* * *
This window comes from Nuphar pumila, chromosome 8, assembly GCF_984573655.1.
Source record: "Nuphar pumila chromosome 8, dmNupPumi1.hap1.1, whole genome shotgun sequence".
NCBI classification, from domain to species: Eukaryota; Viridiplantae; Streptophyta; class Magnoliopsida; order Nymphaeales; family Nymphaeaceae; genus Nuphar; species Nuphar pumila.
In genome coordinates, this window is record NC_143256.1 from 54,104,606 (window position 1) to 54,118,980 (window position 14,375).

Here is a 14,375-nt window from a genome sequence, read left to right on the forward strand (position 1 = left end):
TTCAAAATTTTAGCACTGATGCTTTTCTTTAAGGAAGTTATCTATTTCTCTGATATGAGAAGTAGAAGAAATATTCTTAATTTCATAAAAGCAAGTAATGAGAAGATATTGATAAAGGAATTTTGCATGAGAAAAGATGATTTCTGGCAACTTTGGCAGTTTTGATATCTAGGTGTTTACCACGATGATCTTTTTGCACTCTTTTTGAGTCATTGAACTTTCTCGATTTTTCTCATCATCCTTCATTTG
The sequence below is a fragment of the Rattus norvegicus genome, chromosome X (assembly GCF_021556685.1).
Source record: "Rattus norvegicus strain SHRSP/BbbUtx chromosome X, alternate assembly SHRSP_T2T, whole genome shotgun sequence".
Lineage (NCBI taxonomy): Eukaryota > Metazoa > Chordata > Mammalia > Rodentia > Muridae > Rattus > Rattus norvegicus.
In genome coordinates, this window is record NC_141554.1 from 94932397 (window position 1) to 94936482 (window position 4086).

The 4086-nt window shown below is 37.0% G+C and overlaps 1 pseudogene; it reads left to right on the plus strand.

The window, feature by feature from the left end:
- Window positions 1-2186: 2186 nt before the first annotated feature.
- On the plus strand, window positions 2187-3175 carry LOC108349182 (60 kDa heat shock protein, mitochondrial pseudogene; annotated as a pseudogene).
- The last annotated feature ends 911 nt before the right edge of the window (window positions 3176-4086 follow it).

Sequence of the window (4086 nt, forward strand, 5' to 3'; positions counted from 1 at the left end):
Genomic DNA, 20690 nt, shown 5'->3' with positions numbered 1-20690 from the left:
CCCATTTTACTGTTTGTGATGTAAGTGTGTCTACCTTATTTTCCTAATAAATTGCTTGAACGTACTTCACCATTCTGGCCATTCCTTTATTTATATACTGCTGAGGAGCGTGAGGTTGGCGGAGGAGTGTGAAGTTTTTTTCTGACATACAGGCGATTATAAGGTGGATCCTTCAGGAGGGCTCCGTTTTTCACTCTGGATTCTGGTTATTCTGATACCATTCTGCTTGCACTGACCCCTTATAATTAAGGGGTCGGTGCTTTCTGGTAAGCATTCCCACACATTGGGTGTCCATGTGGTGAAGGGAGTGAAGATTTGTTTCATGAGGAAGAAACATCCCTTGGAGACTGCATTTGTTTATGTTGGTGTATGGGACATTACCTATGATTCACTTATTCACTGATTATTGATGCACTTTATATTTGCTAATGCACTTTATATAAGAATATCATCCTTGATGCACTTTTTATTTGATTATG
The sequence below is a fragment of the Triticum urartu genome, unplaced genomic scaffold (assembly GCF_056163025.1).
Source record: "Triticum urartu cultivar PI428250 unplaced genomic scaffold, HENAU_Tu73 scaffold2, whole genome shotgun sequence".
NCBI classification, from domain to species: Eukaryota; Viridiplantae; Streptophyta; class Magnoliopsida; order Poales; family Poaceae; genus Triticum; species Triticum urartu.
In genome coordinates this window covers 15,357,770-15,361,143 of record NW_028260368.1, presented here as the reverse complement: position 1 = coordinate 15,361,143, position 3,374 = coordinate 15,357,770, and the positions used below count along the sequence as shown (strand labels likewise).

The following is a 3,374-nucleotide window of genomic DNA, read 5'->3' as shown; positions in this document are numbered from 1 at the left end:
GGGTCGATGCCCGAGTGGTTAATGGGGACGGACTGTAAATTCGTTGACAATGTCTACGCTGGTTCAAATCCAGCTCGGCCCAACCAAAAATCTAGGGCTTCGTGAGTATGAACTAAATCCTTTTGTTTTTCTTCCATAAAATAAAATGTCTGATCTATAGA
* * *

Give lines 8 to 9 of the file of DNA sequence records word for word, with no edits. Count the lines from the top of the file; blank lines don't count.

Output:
Source record: "Rattus norvegicus strain SHRSP/BbbUtx chromosome X, alternate assembly SHRSP_T2T, whole genome shotgun sequence".
Lineage (NCBI taxonomy): Eukaryota > Metazoa > Chordata > Mammalia > Rodentia > Muridae > Rattus > Rattus norvegicus.